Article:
Research articles for the 2020-08-08

Protecting Energy Privacy Across the Public/Private Divide
Kugler, Matthew B.,Hurley, Meredith
Energy-usage monitoring can expose much of what takes place inside people’s homes and offices. As the “smart home” revolution continues, this data will only become more revealing. Though this information is essential for the development of the smart electric grid, it is also useful to a variety of others: law enforcement, energy-efficiency experts, and marketers. At present, this data enjoys little Fourth Amendment or statutory protection. This was not previously a problem because the information was historically not overly sensitive. Now that utilities are collecting more than two thousand times as much information about households as they were before, however, more protection is needed. This Article traces the rise of “smart meter” technology, evaluates the Fourth Amendment implications of law enforcement access to smart meter records, and proposes a statutory framework to govern public and private access to such data. It also reflects on the growing challenge of protecting digital privacy in an era where once undetectable information is now readily and involuntarily shared with third parties and on the Fourth Amendment implications of failing to restrict private use of sensitive data.

The Impact of Derivatives on Cash Markets: Evidence From the Introduction of Bitcoin Futures Contracts
Augustin, Patrick,Rubtsov, Alexey,Shin, Donghwa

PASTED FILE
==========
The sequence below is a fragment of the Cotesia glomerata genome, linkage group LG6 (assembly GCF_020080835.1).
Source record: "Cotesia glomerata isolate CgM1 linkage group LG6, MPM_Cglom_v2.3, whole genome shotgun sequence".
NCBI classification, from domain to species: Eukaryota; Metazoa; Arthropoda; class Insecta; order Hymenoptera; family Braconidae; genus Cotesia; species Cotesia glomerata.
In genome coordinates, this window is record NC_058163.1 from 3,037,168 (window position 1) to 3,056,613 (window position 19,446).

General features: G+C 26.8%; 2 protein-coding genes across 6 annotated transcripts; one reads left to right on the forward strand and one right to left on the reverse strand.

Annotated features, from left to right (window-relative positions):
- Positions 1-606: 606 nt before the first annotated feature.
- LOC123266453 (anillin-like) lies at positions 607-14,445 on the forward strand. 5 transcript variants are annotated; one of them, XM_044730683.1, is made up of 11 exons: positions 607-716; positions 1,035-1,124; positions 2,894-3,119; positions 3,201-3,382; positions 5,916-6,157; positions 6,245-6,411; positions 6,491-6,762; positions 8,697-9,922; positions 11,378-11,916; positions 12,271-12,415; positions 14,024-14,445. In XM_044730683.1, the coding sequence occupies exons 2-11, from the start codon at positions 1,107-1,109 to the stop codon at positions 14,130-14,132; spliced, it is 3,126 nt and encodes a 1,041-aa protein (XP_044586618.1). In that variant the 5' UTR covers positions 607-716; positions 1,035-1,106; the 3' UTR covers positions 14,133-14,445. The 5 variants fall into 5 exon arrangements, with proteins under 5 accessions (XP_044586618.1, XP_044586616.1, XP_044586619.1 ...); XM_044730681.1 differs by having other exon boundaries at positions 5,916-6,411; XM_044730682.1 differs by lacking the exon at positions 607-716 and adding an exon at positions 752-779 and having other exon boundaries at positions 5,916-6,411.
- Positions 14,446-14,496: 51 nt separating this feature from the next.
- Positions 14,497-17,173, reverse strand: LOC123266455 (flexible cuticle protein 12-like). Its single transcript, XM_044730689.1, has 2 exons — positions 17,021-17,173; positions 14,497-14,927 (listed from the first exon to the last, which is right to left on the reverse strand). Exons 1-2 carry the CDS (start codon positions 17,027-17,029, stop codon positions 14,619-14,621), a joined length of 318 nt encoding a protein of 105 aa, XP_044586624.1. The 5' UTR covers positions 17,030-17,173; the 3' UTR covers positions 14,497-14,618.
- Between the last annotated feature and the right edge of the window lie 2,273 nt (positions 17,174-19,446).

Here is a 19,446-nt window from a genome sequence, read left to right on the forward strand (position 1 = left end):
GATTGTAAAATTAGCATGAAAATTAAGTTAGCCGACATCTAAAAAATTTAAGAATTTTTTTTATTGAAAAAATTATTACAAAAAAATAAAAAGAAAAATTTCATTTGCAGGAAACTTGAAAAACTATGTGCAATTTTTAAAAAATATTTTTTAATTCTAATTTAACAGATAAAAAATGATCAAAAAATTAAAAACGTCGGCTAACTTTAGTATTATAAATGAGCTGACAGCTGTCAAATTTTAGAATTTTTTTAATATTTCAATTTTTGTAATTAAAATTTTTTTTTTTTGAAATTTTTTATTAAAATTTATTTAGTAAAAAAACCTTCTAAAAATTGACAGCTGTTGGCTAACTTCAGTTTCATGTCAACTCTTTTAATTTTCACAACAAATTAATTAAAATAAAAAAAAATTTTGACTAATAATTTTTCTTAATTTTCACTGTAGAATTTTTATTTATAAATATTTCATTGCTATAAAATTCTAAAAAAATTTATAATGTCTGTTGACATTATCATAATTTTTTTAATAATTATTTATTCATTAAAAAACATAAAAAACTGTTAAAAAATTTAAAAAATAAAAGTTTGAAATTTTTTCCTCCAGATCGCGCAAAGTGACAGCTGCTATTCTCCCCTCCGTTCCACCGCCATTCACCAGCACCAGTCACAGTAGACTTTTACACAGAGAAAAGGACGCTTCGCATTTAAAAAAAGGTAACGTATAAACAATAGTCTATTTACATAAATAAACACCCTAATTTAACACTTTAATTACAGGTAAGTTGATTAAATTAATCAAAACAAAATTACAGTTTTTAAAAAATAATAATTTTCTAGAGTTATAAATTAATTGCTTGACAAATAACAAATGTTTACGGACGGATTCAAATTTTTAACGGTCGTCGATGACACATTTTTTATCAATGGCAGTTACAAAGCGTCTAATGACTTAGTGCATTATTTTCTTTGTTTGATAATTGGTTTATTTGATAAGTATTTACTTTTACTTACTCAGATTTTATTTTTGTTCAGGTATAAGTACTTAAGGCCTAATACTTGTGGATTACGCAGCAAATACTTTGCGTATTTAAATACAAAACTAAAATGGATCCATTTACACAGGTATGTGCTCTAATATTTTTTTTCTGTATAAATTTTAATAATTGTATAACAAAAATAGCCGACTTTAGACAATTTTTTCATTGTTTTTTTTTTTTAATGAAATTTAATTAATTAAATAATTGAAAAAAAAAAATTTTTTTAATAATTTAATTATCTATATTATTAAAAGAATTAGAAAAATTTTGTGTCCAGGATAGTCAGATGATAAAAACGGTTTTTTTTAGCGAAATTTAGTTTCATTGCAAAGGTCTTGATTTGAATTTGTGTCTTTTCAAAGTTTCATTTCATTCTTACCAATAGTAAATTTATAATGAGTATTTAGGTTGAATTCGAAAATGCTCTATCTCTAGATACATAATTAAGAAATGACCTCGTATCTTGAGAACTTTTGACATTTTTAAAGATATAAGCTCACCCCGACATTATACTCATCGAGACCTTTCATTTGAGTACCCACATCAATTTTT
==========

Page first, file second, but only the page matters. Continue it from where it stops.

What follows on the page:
We exploit a unique feature of cryptocurrency markets to provide new evidence on how derivatives impact cash markets. In December 2017, the CME Group and CBOE Global Markets both introduced futures contracts on bitcoin (BTC) against USD, but not on any other cryptocurrency exchange rate pairs. Because identical cryptocurrencies trade on multiple exchanges, we can examine how the introduction of bitcoin futures changed various attributes of BTC-USD relative to other cryptocurrency pairs, keeping exchange characteristics constant. Following the futures introduction, we find a significant increase in cross-exchange BTC-USD price synchronicity relative to other exchange rate pairs, as demonstrated by an increase in price correlations and a reduction in arbitrage opportunities. We also find evidence in support of an increase in market efficiency and market quality. There is suggestive evidence of increasing market liquidity, although these results are weaker. Overall, our analysis supports the view that the introduction of BTC-USD futures was beneficial to the bitcoin cash market by making the underlying prices more informative.